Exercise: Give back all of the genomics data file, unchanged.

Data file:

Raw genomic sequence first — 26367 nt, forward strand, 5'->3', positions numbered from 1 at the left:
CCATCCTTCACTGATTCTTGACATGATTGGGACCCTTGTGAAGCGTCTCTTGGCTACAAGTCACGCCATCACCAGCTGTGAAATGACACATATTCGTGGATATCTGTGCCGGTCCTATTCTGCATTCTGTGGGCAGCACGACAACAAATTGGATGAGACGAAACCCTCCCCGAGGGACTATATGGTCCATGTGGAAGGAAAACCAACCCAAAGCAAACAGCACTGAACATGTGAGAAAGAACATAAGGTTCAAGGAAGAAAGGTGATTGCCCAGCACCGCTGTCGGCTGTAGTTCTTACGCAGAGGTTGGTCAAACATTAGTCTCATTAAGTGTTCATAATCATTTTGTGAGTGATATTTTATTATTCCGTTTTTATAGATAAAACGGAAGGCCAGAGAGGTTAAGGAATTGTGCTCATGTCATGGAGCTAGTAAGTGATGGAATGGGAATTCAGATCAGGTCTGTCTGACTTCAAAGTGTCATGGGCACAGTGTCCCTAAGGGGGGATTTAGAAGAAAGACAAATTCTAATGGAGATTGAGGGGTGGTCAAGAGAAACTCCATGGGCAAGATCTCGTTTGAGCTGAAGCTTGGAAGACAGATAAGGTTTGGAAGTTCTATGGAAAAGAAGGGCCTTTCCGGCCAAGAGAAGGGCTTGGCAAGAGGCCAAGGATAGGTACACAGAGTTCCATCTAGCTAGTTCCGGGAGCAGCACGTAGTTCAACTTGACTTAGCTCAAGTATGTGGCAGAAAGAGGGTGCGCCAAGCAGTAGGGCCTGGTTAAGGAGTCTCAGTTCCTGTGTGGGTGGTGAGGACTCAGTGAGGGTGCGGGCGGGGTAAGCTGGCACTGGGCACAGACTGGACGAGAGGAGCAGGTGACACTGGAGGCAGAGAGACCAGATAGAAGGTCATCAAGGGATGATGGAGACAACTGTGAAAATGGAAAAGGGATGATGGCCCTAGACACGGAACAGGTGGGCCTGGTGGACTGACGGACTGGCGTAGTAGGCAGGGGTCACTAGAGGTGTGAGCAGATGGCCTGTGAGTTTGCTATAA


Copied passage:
Raw genomic sequence first — 26367 nt, forward strand, 5'->3', positions numbered from 1 at the left:
CCATCCTTCACTGATTCTTGACATGATTGGGACCCTTGTGAAGCGTCTCTTGGCTACAAGTCACGCCATCACCAGCTGTGAAATGACACATATTCGTGGATATCTGTGCCGGTCCTATTCTGCATTCTGTGGGCAGCACGACAACAAATTGGATGAGACGAAACCCTCCCCGAGGGACTATATGGTCCATGTGGAAGGAAAACCAACCCAAAGCAAACAGCACTGAACATGTGAGAAAGAACATAAGGTTCAAGGAAGAAAGGTGATTGCCCAGCACCGCTGTCGGCTGTAGTTCTTACGCAGAGGTTGGTCAAACATTAGTCTCATTAAGTGTTCATAATCATTTTGTGAGTGATATTTTATTATTCCGTTTTTATAGATAAAACGGAAGGCCAGAGAGGTTAAGGAATTGTGCTCATGTCATGGAGCTAGTAAGTGATGGAATGGGAATTCAGATCAGGTCTGTCTGACTTCAAAGTGTCATGGGCACAGTGTCCCTAAGGGGGGATTTAGAAGAAAGACAAATTCTAATGGAGATTGAGGGGTGGTCAAGAGAAACTCCATGGGCAAGATCTCGTTTGAGCTGAAGCTTGGAAGACAGATAAGGTTTGGAAGTTCTATGGAAAAGAAGGGCCTTTCCGGCCAAGAGAAGGGCTTGGCAAGAGGCCAAGGATAGGTACACAGAGTTCCATCTAGCTAGTTCCGGGAGCAGCACGTAGTTCAACTTGACTTAGCTCAAGTATGTGGCAGAAAGAGGGTGCGCCAAGCAGTAGGGCCTGGTTAAGGAGTCTCAGTTCCTGTGTGGGTGGTGAGGACTCAGTGAGGGTGCGGGCGGGGTAAGCTGGCACTGGGCACAGACTGGACGAGAGGAGCAGGTGACACTGGAGGCAGAGAGACCAGATAGAAGGTCATCAAGGGATGATGGAGACAACTGTGAAAATGGAAAAGGGATGATGGCCCTAGACACGGAACAGGTGGGCCTGGTGGACTGACGGACTGGCGTAGTAGGCAGGGGTCACTAGAGGTGTGAGCAGATGGCCTGTGAGTTTGCTATAA